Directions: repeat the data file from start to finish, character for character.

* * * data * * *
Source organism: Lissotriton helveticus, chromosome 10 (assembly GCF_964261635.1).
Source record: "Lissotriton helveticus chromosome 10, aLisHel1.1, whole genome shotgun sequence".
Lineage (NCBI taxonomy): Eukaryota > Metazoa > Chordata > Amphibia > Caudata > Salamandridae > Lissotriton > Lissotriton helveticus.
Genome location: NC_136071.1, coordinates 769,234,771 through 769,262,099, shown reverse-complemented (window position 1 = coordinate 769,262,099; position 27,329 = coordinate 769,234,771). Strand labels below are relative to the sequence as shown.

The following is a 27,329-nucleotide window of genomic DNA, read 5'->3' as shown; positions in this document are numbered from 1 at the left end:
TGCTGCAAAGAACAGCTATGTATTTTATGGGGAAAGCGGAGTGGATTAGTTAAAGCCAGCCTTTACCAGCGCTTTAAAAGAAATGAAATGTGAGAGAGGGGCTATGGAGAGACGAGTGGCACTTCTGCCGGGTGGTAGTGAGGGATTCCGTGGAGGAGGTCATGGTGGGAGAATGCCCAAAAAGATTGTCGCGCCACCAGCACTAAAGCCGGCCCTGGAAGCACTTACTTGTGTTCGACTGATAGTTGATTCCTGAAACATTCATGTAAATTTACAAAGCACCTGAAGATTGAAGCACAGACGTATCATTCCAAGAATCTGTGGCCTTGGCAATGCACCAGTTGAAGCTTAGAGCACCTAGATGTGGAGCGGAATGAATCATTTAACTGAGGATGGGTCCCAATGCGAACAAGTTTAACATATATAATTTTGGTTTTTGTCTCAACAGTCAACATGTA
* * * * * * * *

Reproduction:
Source organism: Lissotriton helveticus, chromosome 10 (assembly GCF_964261635.1).
Source record: "Lissotriton helveticus chromosome 10, aLisHel1.1, whole genome shotgun sequence".
Lineage (NCBI taxonomy): Eukaryota > Metazoa > Chordata > Amphibia > Caudata > Salamandridae > Lissotriton > Lissotriton helveticus.
Genome location: NC_136071.1, coordinates 769,234,771 through 769,262,099, shown reverse-complemented (window position 1 = coordinate 769,262,099; position 27,329 = coordinate 769,234,771). Strand labels below are relative to the sequence as shown.

The following is a 27,329-nucleotide window of genomic DNA, read 5'->3' as shown; positions in this document are numbered from 1 at the left end:
TGCTGCAAAGAACAGCTATGTATTTTATGGGGAAAGCGGAGTGGATTAGTTAAAGCCAGCCTTTACCAGCGCTTTAAAAGAAATGAAATGTGAGAGAGGGGCTATGGAGAGACGAGTGGCACTTCTGCCGGGTGGTAGTGAGGGATTCCGTGGAGGAGGTCATGGTGGGAGAATGCCCAAAAAGATTGTCGCGCCACCAGCACTAAAGCCGGCCCTGGAAGCACTTACTTGTGTTCGACTGATAGTTGATTCCTGAAACATTCATGTAAATTTACAAAGCACCTGAAGATTGAAGCACAGACGTATCATTCCAAGAATCTGTGGCCTTGGCAATGCACCAGTTGAAGCTTAGAGCACCTAGATGTGGAGCGGAATGAATCATTTAACTGAGGATGGGTCCCAATGCGAACAAGTTTAACATATATAATTTTGGTTTTTGTCTCAACAGTCAACATGTA